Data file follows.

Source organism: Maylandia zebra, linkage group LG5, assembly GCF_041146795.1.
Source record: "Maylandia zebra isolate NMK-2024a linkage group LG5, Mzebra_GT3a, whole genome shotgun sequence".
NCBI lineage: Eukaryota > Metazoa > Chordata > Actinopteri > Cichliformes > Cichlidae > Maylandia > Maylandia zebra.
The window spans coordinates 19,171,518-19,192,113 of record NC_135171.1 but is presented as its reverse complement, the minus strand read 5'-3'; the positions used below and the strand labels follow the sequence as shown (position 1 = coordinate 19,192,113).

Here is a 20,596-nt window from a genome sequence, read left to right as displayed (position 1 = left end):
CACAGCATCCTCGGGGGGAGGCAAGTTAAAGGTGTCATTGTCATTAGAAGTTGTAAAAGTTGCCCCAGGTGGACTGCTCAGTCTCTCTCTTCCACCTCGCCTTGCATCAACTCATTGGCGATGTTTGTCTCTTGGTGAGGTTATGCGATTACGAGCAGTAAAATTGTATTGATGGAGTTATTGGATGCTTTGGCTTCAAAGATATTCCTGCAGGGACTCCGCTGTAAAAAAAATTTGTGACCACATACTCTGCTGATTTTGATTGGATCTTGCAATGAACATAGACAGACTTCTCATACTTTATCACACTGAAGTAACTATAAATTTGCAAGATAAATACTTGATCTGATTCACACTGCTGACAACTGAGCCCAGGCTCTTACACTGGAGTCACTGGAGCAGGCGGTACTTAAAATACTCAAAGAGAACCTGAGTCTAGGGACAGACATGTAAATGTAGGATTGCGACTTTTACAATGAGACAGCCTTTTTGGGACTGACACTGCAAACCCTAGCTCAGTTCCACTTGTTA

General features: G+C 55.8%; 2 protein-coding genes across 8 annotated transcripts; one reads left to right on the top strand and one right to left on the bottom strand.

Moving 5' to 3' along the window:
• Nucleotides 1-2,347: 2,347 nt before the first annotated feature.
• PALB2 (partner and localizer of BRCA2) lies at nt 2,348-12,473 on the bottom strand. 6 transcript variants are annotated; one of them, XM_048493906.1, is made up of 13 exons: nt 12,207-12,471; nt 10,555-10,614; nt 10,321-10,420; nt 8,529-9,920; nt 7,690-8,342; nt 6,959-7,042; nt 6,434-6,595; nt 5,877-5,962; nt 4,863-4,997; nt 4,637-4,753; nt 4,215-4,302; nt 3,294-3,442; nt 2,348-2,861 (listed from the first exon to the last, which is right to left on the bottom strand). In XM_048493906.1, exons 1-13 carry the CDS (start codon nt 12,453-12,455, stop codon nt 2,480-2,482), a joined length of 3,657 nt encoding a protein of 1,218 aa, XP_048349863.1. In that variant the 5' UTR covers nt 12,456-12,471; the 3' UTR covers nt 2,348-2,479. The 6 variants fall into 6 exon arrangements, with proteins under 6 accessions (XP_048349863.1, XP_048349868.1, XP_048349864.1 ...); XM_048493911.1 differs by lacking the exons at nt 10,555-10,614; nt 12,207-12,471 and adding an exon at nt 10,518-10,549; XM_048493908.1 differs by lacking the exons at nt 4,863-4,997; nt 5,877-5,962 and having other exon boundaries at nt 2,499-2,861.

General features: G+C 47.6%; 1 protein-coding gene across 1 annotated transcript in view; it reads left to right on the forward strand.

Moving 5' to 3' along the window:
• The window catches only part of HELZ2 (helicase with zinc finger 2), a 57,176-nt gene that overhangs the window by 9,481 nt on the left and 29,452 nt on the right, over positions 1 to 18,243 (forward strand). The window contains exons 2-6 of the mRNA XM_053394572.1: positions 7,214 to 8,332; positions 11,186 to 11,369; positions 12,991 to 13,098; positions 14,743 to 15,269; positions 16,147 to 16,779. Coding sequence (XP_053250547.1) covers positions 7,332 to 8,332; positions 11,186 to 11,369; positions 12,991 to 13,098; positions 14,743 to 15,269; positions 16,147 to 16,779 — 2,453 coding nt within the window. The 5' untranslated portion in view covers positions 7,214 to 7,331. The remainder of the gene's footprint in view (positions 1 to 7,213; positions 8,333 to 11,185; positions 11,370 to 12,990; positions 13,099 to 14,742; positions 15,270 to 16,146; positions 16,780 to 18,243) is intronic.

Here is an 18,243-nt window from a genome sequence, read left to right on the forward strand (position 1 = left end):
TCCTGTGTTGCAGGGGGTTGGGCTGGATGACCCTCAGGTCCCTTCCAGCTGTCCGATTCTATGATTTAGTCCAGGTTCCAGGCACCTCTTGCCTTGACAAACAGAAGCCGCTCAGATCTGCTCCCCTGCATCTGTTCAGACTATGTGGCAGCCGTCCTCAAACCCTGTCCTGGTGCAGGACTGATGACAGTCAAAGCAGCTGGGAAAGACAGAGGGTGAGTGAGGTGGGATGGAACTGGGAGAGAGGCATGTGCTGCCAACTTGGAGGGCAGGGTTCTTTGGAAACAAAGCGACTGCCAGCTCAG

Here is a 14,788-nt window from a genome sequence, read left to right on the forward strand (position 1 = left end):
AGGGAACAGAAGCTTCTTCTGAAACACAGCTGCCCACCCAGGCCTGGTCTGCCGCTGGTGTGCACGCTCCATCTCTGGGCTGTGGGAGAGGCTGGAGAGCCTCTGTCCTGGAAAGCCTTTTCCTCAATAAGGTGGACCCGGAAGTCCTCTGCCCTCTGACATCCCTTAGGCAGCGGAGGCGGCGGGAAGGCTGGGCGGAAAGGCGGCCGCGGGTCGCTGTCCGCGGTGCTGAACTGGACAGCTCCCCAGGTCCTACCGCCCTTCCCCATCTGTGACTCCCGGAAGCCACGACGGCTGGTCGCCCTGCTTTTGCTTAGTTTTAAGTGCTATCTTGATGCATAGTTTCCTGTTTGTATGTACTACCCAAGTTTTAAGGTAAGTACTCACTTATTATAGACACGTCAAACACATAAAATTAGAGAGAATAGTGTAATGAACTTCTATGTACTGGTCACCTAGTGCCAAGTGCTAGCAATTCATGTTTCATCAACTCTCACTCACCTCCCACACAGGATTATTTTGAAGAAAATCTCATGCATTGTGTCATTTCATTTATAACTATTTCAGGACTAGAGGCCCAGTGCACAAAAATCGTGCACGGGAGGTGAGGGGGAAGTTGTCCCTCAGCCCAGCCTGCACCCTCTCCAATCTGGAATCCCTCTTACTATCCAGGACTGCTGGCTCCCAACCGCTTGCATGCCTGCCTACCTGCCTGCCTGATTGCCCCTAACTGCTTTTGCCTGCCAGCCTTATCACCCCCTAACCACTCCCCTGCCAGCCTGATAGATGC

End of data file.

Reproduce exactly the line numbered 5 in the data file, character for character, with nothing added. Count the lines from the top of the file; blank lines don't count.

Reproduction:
Here is a 20,596-nt window from a genome sequence, read left to right as displayed (position 1 = left end):